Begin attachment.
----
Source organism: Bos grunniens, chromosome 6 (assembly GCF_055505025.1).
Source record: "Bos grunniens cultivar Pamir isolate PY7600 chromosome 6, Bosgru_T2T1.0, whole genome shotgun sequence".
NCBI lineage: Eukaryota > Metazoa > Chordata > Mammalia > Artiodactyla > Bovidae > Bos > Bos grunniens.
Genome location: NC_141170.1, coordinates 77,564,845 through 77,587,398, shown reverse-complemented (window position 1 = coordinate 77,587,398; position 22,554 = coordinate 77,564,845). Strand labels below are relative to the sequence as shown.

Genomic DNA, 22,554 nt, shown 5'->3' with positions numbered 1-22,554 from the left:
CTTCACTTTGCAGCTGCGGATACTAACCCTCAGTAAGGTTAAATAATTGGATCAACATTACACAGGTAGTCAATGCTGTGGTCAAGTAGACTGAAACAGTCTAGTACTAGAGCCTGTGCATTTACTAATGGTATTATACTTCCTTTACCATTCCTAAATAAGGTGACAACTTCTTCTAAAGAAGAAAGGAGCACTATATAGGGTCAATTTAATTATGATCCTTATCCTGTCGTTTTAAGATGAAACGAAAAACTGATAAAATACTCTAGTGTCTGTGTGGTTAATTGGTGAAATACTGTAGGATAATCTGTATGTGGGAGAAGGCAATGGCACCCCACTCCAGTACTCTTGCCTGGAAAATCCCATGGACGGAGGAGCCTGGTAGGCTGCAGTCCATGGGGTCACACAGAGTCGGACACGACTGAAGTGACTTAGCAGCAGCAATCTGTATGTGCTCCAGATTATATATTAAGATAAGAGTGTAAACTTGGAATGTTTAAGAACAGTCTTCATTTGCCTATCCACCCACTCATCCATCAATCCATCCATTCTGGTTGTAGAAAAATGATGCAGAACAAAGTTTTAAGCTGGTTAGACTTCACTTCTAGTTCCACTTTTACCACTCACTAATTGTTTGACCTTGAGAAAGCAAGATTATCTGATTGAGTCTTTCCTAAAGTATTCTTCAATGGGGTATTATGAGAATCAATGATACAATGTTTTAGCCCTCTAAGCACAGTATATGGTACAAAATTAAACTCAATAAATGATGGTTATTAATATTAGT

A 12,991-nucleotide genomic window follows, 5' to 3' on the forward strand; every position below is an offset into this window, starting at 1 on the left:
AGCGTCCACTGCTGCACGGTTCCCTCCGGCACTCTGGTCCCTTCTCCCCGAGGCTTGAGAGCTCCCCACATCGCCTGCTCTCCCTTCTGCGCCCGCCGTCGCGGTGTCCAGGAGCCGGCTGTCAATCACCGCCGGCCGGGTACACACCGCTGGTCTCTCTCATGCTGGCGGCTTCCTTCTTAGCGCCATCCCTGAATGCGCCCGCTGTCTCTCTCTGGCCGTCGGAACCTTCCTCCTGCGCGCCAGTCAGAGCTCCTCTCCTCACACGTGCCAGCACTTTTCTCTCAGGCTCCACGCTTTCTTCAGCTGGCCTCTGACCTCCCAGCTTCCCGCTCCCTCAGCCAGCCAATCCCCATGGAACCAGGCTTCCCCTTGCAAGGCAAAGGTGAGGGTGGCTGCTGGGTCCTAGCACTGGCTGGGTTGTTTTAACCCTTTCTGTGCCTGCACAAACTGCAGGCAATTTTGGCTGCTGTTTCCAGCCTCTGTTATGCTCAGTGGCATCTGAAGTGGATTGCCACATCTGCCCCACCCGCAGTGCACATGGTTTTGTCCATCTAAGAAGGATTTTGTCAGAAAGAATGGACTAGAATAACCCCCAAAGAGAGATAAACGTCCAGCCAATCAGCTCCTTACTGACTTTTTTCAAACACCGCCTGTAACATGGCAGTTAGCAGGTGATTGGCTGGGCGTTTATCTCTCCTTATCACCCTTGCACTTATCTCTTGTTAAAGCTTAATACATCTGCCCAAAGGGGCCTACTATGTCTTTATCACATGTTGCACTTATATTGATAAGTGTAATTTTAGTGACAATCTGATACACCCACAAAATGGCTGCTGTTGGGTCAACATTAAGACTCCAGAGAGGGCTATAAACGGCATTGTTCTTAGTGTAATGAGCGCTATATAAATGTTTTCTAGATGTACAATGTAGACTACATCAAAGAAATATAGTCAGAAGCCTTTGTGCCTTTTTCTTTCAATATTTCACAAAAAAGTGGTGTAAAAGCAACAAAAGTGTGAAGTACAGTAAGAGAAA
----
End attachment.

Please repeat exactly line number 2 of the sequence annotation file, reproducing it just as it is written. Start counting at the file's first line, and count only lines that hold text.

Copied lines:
Source record: "Bos grunniens cultivar Pamir isolate PY7600 chromosome 6, Bosgru_T2T1.0, whole genome shotgun sequence".